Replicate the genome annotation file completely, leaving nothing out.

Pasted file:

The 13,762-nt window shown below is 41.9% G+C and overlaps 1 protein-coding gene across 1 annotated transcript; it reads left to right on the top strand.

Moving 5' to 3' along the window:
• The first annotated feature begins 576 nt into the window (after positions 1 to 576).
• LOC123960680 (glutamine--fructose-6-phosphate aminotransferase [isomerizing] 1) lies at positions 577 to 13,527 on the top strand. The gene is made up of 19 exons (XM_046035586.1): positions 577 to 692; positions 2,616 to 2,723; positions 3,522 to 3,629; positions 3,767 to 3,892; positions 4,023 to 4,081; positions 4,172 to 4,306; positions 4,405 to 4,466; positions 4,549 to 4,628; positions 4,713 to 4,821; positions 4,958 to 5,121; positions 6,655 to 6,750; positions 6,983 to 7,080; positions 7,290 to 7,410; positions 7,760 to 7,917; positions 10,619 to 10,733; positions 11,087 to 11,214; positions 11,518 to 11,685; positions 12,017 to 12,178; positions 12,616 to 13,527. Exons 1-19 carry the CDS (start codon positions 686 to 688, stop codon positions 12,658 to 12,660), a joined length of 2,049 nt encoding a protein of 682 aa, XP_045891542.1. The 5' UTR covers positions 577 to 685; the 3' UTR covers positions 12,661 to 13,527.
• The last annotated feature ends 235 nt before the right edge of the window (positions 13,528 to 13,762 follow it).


The 13,762-nt window shown below is 41.9% G+C and overlaps 1 protein-coding gene across 1 annotated transcript; it reads left to right on the top strand.

Moving 5' to 3' along the window:
• The first annotated feature begins 576 nt into the window (after positions 1 to 576).
• LOC123960680 (glutamine--fructose-6-phosphate aminotransferase [isomerizing] 1) lies at positions 577 to 13,527 on the top strand. The gene is made up of 19 exons (XM_046035586.1): positions 577 to 692; positions 2,616 to 2,723; positions 3,522 to 3,629; positions 3,767 to 3,892; positions 4,023 to 4,081; positions 4,172 to 4,306; positions 4,405 to 4,466; positions 4,549 to 4,628; positions 4,713 to 4,821; positions 4,958 to 5,121; positions 6,655 to 6,750; positions 6,983 to 7,080; positions 7,290 to 7,410; positions 7,760 to 7,917; positions 10,619 to 10,733; positions 11,087 to 11,214; positions 11,518 to 11,685; positions 12,017 to 12,178; positions 12,616 to 13,527. Exons 1-19 carry the CDS (start codon positions 686 to 688, stop codon positions 12,658 to 12,660), a joined length of 2,049 nt encoding a protein of 682 aa, XP_045891542.1. The 5' UTR covers positions 577 to 685; the 3' UTR covers positions 12,661 to 13,527.
• The last annotated feature ends 235 nt before the right edge of the window (positions 13,528 to 13,762 follow it).